18 June 2016

Remember me when I am gone

London has ambitions of being the first City National Park, which while being a worthy proposal in reality appears as empty as our other "great" national parks.  For them a special designation has had to be created because unlike parks around the world which hold important and vital ecosystems our parks lack much of an ecosystem at all.  They are purely cosmetic constructs offering views of a landscape created by damaging sheep farming and the shooting industry. 

What about London though–true it had a very high proportion of open spaces for a city off its size, but these are a mixed bag of the good and predominantly the bad.  We have huge acreage of gardens, but these are on the way out as landlords, rather than foot the bill for maintenance, concrete over plots, while private households go for the extra room outside (as pushed by gardening make-over programming) with decking and imported non-native planting.  Trees are being butchered and removed everywhere.  Our best ecosystems–old brownfield sites with little or no protection–are being devoured by housing or worse a theme park.  While the land grab goes on the few remaining gems are under increasing pressure from a growing population who treat open space as their own, with little regard for local rules in place to ensure we can all enjoy the space and what they hold. And more and more of them have dogs.  On top of that you have fly-tippers and other anti-social activities that these open spaces encourage, not that the land owners encourage them they just lack the resources or perhaps will to do anything about them. Even a benevolent act like feeding the birds in parks can have wider implications for the health of the birds and water ecosystems, while what may be the last benefit of our European Union membership may be the fining of the government for missing air quality targets in London.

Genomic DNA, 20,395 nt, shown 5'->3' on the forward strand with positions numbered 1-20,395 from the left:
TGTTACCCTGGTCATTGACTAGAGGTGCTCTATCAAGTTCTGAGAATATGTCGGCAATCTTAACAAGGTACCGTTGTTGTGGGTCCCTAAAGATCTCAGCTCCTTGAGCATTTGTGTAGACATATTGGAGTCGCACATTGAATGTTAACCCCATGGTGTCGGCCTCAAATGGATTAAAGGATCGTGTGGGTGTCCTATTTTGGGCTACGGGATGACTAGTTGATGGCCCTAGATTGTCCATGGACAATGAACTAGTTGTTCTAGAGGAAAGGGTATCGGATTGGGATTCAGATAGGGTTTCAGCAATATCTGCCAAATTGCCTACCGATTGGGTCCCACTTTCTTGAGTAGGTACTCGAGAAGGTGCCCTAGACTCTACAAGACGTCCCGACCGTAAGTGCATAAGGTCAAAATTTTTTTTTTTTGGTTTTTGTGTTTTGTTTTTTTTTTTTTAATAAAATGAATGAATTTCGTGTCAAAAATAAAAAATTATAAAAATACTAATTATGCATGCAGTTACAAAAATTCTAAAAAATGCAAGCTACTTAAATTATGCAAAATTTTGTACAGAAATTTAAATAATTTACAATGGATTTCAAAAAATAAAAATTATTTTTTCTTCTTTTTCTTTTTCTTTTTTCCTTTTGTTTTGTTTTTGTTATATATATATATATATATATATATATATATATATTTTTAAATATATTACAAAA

Add all this up and it means a diminishing amount of bio-diversity in the capital, so indeed London would fit in well with our other rubbish "National Parks". If we can't halt the decline and are not prepared to put in serious effort to reverse the decline the proposal just becomes a publicity stunt.

Take for example our Skylark, a bird synonymous with the countryside which had been doing not so badly in our urban sprawl, but now is in terminal decline and with Barking Bay, Swanscombe Marsh threatened, the birds are being pushed out.

On the flats we just have 8 birds, with 5 of them singing males.  We blame all users and management of the flats, the dog walkers (not willing to change their routines) blame foxes and crows–and true enough the crows will take young given the opportunity and they are more intelligent than most of  visitors to the area, just waiting to make their move when birds are spooked from hiding. It doesn't help that the huge amount of food dumped by the ponds is sustaining this massive corvid population, and some idiots actually feed them in the grassland itself, in amongst the breeding larks.

So remember me when I am gone.

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